If you're one of several 20% of crypto-curious Americans who wish to buy their first cryptocurrencies, you may feel just a little overwhelmed to start with. Not only it is possible to vast number of coins (over 13,000 ones in accordance with CoinMarketCap), though the logistics of opening a cryptocurrency account and depositing money may also be daunting. With that in mind, let's take a review of a little gem to help you get started, in addition to three cryptos that is your steppings stones to the market.
Minimize the risks
I don't wish to scare you by beginning with the potential risks which might be part and parcel of cryptocurrency investing, but it's preferable to be prepared. So before we to the best cryptos for the starter portfolio, let's touch on some of the approaches to protect yourself.

Only invest money you really can afford to lose. Cryptocurrencies are incredibly volatile, so that your assets could easily gain or lose 20% or maybe more in a single week. Not only that, however, many coins will fail. If you only invest money you'll be able to cope without, you'll not be so affected if the market crashes.
Top up your emergency fund and retirement savings first. It's easy to get caught up within the hype around cryptocurrency investments and feel like you'll miss the boat if you don't invest now. But your emergency savings and retirement account have to take priority. They are what's going to sustain you, in a choice of your senior years or in any financial crisis you face before that.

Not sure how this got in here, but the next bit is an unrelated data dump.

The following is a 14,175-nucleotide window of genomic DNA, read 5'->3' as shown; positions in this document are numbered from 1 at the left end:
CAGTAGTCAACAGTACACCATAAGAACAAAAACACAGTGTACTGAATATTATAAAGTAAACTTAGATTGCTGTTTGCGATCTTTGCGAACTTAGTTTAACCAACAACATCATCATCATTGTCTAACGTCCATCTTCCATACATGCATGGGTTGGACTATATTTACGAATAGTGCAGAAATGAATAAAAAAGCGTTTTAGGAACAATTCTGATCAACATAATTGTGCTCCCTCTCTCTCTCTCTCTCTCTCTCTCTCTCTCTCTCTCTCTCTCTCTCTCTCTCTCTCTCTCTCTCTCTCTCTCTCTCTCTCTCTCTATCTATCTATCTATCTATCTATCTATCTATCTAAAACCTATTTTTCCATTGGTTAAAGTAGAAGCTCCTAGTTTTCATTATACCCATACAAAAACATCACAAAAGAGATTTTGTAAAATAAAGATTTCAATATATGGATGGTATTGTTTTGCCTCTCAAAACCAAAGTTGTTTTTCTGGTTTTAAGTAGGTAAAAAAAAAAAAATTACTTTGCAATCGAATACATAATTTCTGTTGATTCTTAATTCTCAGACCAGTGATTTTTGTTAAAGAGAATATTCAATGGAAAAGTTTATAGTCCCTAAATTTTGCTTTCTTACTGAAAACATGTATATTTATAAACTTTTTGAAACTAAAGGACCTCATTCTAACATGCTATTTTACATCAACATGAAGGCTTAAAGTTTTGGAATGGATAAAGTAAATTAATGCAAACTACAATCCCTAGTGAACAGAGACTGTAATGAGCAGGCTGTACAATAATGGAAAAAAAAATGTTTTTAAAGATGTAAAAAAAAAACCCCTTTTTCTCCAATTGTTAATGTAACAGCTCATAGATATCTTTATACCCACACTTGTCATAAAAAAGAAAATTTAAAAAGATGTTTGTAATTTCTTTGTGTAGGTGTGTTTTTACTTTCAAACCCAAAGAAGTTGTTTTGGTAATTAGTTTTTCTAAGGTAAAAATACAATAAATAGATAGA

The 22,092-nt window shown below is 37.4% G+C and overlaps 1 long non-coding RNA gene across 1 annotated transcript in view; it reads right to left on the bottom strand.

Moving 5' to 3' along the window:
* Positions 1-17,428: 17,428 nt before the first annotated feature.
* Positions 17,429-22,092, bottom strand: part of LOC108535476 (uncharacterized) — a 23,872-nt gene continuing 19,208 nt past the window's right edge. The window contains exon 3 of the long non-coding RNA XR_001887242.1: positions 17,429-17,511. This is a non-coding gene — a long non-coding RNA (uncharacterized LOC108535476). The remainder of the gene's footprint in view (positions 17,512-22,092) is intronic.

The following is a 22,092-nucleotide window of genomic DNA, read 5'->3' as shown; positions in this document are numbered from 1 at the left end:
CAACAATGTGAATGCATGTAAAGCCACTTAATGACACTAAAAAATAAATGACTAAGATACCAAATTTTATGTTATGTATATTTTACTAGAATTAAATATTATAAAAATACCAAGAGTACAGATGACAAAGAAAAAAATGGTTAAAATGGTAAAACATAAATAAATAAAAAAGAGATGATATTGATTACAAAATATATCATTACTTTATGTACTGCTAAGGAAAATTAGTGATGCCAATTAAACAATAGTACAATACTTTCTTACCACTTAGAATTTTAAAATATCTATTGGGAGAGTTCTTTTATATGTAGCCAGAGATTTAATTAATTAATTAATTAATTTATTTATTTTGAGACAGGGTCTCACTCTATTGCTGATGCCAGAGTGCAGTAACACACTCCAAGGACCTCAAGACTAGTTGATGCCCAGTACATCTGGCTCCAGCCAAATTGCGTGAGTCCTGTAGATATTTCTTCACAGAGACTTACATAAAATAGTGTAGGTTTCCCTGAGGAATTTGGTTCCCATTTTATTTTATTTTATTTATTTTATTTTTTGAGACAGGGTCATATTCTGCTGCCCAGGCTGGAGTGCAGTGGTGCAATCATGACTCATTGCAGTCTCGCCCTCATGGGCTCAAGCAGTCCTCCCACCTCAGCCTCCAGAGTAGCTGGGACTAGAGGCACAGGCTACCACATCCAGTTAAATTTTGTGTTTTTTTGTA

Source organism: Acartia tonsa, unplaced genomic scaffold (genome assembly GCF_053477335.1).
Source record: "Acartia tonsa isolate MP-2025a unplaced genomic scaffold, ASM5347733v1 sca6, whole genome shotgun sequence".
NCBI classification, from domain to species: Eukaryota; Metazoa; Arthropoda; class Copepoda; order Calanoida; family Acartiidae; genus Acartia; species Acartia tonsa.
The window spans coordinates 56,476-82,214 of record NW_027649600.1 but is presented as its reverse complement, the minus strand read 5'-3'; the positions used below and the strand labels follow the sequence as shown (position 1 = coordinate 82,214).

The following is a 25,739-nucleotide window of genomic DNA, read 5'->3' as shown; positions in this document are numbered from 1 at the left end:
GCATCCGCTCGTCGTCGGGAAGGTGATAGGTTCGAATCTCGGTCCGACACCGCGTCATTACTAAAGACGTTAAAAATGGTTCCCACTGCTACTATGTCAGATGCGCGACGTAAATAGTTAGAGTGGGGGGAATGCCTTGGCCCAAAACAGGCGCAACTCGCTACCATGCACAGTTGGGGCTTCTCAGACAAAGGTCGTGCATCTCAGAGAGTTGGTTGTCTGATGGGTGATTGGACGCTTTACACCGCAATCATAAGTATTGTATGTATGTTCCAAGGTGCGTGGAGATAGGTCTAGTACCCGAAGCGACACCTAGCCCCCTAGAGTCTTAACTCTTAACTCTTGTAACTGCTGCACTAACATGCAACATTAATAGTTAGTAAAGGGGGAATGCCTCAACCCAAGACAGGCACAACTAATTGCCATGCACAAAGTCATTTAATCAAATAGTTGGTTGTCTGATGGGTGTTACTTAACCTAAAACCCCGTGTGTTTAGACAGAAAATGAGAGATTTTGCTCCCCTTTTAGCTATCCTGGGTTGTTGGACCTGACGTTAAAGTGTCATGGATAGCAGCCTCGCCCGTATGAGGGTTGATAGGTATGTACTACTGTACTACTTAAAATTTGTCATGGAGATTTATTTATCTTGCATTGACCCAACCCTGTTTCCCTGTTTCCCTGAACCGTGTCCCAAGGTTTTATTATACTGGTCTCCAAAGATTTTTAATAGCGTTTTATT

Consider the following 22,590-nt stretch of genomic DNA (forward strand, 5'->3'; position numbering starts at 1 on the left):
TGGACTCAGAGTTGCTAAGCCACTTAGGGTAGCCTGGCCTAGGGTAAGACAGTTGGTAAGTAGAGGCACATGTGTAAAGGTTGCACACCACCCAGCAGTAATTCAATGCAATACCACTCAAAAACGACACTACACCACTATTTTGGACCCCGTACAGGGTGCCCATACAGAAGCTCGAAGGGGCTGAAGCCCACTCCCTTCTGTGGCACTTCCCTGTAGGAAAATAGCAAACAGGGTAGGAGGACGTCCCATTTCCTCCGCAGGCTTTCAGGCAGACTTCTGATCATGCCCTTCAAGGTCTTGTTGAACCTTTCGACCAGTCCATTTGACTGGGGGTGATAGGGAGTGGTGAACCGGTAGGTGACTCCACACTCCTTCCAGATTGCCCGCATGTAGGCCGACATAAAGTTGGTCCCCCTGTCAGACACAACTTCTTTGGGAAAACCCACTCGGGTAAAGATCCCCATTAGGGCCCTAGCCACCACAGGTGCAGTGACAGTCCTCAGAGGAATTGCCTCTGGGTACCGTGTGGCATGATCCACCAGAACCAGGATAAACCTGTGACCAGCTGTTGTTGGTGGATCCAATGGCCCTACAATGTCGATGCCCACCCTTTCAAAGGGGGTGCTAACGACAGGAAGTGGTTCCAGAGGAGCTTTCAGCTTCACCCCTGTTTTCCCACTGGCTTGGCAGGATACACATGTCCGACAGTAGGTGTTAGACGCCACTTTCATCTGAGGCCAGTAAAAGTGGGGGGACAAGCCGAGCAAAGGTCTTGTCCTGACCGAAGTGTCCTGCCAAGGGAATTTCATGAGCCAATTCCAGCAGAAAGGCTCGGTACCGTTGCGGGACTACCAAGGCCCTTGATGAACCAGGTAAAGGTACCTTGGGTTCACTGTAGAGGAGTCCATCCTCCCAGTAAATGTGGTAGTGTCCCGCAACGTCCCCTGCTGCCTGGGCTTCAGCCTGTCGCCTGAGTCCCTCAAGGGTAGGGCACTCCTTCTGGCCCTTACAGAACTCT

Limit your crypto investments to 5% of your overall portfolio. Another common mistake is always to go all in on crypto. Instead, ensure your digital assets really are a small portion of a much more balanced portfolio, so you will not be overexposed to fluctuations within the crypto market.
Use an excellent cryptocurrency app or exchange. Look for a cryptocurrency platform that may maintain investment safe by storing assets offline in what is known as cold storage. It's a bonus whether it also offers vacation insurance to offer additional protection against hacking.
Never stop researching. You don't have to be a blockchain expert, but one does need to find out the basic principles. Otherwise, how can you pick out the worthwhile investments in the sea of pretenders? It's crucial you do due diligence on any crypto prior to deciding to invest.
Invest for the long term. Rather than seeking quick gains, a long-term investment approach will assist you to avoid panic selling or buying. It makes it easier to ride out your volatility and focus on cryptos with real-world utility that are prone to work as time passes.
Understand the tax implications. You need to keep track of all crypto transactions, as you will need to pay capital gains tax on any profits. Crypto taxes might be complicated, so be sure to determine what you have to report.
Without further ado, let's consider the three best cryptos for first-time investors.

What is cryptocurrency mining?

Cryptocurrencies have risen in popularity over the last few years to become one of the most widely talked about forms of investment and payment methods for online shoppers. The emergence of Bitcoin over the last ten years has attracted a following of technology enthusiasts as well as speculators drawn to its tendency to fluctuate wildly in value. This digital token, however, is just one of many cryptocurrencies out there.

This blockchain-based form of currency has become more and more viable over time, despite its tendency to create unpredictable highs and lows in value, with organisations like PayPal letting users pay for goods using Bitcoin. The value of cryptocurrencies, however, is still a major stumbling block to widespread adoption and use, but this ever-changing reality is favourable for those seeking to use cryptocurrencies as an investment vehicle as well as for cryptocurrency miners.